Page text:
FCC Wants AT&T To Pay $100 Million For Throttling Practices

The Federal Communications Commission proposed on Wednesday that AT&T pay a $100 million fine for allegedly failing to adequately disclose its throttling policies.

The agency's move stems from AT&T's 2011 decision to drastically slow the mobile broadband speeds of the customers who pay for “unlimited” data, after those customers exceed a monthly cap.

Since implementing the policy, the company has slowed down millions of its unlimited data customers, according to the FCC.

“Today we act on behalf of consumers misled by promise of unlimited data plans,” FCC Chairman Tom Wheeler said today on Twitter. “Consumers should get what they pay for.”

The FCC alleges in a “notice of apparent liability” that AT&T's failure to explain its throttling policies to consumers violates its duty to transparently disclose its broadband practices. That rule, which the FCC passed in 2010, is the only one of the original net neutrality regulations that survived a court challenge.

AT&T says it “will vigorously dispute” the allegations. “The FCC has specifically identified this practice as a legitimate and reasonable way to manage network resources for the benefit of all customers, and has known for years that all of the major carriers use it,” the carrier said in a statement. “We have been fully transparent with our customers, providing notice in multiple ways and going well beyond the FCC’s disclosure requirements.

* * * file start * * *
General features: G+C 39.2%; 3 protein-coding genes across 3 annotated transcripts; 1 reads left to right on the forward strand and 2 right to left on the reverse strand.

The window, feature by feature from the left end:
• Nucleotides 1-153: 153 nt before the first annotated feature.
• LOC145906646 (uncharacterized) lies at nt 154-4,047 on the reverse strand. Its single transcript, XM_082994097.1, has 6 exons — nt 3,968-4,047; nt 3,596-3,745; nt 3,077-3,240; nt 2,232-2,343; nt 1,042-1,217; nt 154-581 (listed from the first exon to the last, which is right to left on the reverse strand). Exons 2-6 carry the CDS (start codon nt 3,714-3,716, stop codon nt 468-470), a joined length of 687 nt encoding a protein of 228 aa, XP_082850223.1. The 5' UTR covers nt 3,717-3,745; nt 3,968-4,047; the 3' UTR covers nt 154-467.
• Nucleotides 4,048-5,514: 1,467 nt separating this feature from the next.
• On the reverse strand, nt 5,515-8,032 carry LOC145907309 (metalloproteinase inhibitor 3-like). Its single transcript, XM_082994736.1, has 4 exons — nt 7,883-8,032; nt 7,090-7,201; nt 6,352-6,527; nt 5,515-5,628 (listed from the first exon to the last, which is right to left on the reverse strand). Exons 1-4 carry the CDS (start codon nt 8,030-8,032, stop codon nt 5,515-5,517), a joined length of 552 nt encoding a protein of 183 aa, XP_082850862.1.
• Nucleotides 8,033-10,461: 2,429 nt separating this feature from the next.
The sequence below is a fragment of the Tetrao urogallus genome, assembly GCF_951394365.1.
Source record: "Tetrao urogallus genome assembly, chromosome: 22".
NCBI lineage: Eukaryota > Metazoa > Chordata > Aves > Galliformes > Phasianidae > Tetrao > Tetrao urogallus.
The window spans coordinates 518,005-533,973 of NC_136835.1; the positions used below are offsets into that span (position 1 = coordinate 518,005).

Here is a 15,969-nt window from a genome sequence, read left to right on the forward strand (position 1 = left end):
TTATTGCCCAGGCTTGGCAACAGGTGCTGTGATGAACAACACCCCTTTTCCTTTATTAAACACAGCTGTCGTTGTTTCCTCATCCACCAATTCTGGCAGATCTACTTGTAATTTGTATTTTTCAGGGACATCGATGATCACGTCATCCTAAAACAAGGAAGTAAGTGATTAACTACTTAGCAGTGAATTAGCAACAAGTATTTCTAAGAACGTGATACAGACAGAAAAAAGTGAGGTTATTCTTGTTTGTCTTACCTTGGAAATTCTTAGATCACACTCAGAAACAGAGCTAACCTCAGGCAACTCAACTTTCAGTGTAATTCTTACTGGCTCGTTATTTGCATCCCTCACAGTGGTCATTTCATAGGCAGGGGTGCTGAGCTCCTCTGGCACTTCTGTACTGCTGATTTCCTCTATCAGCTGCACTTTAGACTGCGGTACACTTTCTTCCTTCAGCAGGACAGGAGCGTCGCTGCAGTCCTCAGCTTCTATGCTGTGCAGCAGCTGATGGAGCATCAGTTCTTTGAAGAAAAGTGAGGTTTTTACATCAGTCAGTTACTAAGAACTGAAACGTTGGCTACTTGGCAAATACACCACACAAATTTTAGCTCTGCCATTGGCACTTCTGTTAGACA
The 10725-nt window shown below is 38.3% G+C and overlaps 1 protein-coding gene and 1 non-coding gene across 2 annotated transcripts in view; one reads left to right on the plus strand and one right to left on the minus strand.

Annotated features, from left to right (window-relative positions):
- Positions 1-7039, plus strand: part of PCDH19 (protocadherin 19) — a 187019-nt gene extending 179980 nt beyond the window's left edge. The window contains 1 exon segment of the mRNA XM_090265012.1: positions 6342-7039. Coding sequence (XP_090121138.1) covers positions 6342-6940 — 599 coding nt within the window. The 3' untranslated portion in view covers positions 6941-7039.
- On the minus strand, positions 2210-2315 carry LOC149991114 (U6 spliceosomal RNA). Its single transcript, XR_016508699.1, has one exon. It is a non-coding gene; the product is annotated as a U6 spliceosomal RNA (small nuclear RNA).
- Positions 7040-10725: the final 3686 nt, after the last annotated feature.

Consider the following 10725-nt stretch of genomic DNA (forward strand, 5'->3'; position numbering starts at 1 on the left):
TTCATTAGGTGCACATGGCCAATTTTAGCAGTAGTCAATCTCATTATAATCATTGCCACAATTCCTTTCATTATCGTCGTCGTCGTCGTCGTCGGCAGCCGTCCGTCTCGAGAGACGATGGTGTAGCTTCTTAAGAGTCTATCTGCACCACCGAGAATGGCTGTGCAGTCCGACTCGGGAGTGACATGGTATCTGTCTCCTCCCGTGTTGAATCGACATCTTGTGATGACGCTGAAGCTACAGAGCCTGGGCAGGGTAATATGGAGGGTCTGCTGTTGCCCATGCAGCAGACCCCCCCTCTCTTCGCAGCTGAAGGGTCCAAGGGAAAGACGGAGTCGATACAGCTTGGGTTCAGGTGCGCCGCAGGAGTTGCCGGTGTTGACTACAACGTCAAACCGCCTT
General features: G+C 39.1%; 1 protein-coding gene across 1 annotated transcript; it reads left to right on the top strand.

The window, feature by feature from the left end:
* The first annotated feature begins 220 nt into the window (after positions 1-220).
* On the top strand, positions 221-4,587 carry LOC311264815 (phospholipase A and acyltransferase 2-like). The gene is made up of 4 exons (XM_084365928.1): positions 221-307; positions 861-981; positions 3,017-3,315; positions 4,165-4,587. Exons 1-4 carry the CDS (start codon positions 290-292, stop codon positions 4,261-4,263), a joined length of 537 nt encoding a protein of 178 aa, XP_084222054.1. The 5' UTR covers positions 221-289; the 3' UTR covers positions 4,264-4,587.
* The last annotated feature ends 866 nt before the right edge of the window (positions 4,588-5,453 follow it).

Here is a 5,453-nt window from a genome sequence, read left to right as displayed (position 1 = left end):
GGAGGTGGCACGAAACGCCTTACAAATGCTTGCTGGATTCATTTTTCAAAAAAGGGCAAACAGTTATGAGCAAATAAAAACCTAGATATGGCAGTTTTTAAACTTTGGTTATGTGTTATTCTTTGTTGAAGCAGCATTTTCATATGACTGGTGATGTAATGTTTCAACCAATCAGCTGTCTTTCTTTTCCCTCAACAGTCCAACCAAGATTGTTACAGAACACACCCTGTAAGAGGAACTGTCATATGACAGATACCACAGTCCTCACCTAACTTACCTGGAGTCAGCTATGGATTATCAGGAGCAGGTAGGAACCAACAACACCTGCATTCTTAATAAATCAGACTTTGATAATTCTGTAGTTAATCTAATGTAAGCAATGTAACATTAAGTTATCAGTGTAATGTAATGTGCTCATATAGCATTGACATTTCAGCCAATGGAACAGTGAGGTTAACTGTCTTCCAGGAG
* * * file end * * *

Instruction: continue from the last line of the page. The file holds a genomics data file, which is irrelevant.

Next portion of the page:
AT&T began throttling unlimited users soon after introducing “tiered” billing plans, which require customers to pay for a monthly allotment of data. The wireless provider still allows longtime users who previously had unlimited plans to avoid pay-per-byte billing, but slows some of them down after they hit a cap of either 3GB a month for customers on the 3G and HSPA+ networks, or 5 GB a month for people using the LTE network.

In some cases, AT&T allegedly cut consumers' speeds down to 512 Kbps -- which is too slow for features like video streaming, mapping applications and video chat apps.

Earlier this year, the company stopped automatically throttling unlimited customers after they exceed the cap. Now, the company throttles those users only when the network is congested.

In addition to the $100 million fine, the agency is asking AT&T to inform customers that disclosures about the throttling program -- also called the “maximum bit rate” program -- didn't meet the FCC's transparency standards. The FCC also wants AT&T to offer consumers remedies, including allow them to opt out of contracts without a penalty.

AT&T will have 30 days to respond to the FCC's allegations.

Commissioners Ajit Pai and Michael O'Rielly dissented from the decision to bring charges against AT&T.

Pai said in his dissenting statement that the FCC “simply ignores many of the disclosures AT&T made” and that the $100 million proposed fine “is drawn out of thin air.”

AT&T also still faces a separate enforcement action by the Federal Trade Commission, which alleged in a lawsuit filed last year that the company deceived consumers by offering them “unlimited” data, and then throttling them when they consumed more than a set amount.

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